Music: Acoustic Breeze by Benjamin Tissot, www.bensound.com

Artifact Corner: 1830s Letter

Hi Everyone, and welcome back to another artifact corner. Today we will be looking at a letter that Henry Webb sent to his future wife, Frances Henrietta Delord. He sent this letter to her on August 4th, 1832, which we can see in the top right hand corner of the letter. He opens the letter by addressing Frances as “My Beloved French Girl.” He was writing her a little over a week before their wedding, which took place on August 13th in the Gold Parlor Room. At the time he was sending this letter, he was tending to his business in Albany, preparing to be away for his wedding and his honeymoon. Letter writing was the only form of communication for Henry and Frances in 1832, and pretty much everyone else! Let’s learn a bit more about the history of letter writing.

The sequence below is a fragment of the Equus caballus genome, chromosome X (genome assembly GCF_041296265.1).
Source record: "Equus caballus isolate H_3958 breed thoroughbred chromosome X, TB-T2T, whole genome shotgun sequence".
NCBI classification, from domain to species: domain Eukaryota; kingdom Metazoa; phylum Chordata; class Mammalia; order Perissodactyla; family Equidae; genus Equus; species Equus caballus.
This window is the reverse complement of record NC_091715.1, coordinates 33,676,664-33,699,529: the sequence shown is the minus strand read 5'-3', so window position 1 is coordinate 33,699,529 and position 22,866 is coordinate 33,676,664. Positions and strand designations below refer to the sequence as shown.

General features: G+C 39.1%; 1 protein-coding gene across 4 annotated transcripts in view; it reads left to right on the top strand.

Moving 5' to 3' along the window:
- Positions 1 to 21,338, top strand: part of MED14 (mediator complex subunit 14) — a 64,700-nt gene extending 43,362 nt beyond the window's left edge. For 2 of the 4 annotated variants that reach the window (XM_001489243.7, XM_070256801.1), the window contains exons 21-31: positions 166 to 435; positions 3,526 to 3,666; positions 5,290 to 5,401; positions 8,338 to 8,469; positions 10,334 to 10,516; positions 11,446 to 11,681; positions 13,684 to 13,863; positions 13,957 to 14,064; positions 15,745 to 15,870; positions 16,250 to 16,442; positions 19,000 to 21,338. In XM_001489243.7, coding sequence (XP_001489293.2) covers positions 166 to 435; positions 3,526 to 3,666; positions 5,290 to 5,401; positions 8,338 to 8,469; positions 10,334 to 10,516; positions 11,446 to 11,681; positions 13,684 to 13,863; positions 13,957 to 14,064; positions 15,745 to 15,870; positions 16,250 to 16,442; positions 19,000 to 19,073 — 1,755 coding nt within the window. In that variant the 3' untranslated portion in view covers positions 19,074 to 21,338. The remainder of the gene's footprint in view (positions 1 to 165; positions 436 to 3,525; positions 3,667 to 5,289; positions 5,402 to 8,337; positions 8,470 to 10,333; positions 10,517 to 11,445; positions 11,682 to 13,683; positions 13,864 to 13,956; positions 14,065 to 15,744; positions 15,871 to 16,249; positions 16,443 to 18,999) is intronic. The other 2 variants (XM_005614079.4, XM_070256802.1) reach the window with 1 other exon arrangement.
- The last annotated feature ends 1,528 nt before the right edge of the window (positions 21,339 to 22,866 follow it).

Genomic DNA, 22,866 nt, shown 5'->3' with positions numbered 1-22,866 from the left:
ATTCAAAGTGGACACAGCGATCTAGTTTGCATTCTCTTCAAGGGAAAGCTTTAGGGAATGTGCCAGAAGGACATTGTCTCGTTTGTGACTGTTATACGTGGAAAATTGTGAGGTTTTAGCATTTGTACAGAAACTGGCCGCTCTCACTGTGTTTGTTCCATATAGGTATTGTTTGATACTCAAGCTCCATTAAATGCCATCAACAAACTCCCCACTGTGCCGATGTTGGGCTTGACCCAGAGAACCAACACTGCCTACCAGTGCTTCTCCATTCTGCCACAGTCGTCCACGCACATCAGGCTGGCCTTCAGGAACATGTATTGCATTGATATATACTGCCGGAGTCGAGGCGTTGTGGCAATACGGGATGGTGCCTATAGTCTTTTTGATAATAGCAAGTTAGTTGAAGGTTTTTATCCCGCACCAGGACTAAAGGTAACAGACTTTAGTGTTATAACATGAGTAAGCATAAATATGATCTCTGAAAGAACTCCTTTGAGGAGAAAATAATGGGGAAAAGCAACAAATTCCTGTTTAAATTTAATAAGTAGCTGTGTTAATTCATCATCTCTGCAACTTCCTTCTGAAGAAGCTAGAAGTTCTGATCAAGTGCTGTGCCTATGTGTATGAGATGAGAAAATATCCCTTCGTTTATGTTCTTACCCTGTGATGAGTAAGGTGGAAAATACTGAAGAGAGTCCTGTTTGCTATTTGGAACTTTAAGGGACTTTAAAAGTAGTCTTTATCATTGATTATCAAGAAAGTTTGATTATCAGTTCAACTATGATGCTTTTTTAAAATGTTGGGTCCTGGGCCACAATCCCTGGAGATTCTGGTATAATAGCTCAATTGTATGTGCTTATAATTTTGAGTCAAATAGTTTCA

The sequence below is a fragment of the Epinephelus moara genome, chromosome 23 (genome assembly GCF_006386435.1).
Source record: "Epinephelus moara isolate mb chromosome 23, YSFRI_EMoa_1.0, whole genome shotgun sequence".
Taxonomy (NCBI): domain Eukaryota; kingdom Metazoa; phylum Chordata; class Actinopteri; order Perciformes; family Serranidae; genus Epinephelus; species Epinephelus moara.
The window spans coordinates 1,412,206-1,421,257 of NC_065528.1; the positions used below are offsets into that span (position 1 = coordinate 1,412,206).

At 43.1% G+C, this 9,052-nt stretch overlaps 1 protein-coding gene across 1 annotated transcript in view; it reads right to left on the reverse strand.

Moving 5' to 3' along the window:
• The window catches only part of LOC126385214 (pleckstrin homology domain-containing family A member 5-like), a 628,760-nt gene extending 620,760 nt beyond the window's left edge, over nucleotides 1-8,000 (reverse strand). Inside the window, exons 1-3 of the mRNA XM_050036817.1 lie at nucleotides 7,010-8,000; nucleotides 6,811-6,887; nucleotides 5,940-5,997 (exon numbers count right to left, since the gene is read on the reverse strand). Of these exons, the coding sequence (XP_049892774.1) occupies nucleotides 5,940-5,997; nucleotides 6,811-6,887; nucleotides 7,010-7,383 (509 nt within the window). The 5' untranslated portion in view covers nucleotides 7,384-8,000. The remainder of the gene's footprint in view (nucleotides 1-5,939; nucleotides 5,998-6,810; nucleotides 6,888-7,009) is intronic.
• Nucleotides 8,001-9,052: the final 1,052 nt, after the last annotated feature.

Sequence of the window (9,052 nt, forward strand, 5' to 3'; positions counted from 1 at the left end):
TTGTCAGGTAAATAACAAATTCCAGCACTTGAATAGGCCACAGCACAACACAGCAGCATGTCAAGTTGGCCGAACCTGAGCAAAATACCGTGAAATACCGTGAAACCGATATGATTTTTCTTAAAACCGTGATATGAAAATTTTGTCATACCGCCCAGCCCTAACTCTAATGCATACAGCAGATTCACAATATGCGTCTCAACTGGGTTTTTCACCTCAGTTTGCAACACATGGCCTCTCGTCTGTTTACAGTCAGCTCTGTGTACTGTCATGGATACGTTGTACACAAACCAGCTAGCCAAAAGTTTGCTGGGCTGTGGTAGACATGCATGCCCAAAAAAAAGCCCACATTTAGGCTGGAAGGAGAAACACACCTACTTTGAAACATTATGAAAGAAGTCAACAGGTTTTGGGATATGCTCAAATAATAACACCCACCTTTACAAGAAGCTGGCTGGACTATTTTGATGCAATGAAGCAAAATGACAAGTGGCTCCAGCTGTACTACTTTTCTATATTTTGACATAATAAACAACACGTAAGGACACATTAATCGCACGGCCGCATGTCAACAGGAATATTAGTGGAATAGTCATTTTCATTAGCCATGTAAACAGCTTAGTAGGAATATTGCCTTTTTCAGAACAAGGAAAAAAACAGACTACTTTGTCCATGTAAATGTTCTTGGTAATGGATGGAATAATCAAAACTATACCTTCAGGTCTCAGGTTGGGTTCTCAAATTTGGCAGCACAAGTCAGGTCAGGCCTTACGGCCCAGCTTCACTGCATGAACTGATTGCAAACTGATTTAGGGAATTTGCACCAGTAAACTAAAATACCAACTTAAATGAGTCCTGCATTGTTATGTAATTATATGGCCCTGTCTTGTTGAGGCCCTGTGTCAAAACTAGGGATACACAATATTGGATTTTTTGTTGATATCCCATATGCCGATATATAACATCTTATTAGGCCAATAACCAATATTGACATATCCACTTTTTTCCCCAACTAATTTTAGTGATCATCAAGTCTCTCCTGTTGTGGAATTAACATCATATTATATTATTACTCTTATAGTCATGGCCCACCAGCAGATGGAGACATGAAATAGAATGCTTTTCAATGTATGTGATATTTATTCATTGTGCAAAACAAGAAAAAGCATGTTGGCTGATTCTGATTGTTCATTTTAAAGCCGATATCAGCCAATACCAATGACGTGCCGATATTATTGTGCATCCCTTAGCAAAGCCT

The history of writing and having a fully fledged writing system appears in multiple cultures around the world. In Mesopotamia (present-day Iraq) cuneiform was used between 3400 and 3300 BCE, and shortly afterwards in Egypt we have hieroglyphs at around 3200 BCE. By 1300 BCE we have evidence of a fully operational writing system in late Shang-dynasty China. Sometime between 900 and 600 BC writing also appears in the cultures of Mesoamerica. The first letter ever written was believed to be one sent by Queen Atossa of Persia in around 500 BCE. It has been cited as the most important letter of all time by history and humanities professor Bríd McGrath, of Trinity College, Dublin. In the ancient world letters might be written on various different materials, including metal, lead, wax-coated wooden tablets, pottery fragments, animal skin, and papyrus. Through the Middle Ages, letter writing was reserved for the wealthy, because vellum (a fine parchment made originally from the skin of a calf) was very expensive. By the late 15th Century, paper was becoming more affordable, and therefore more available for the average person.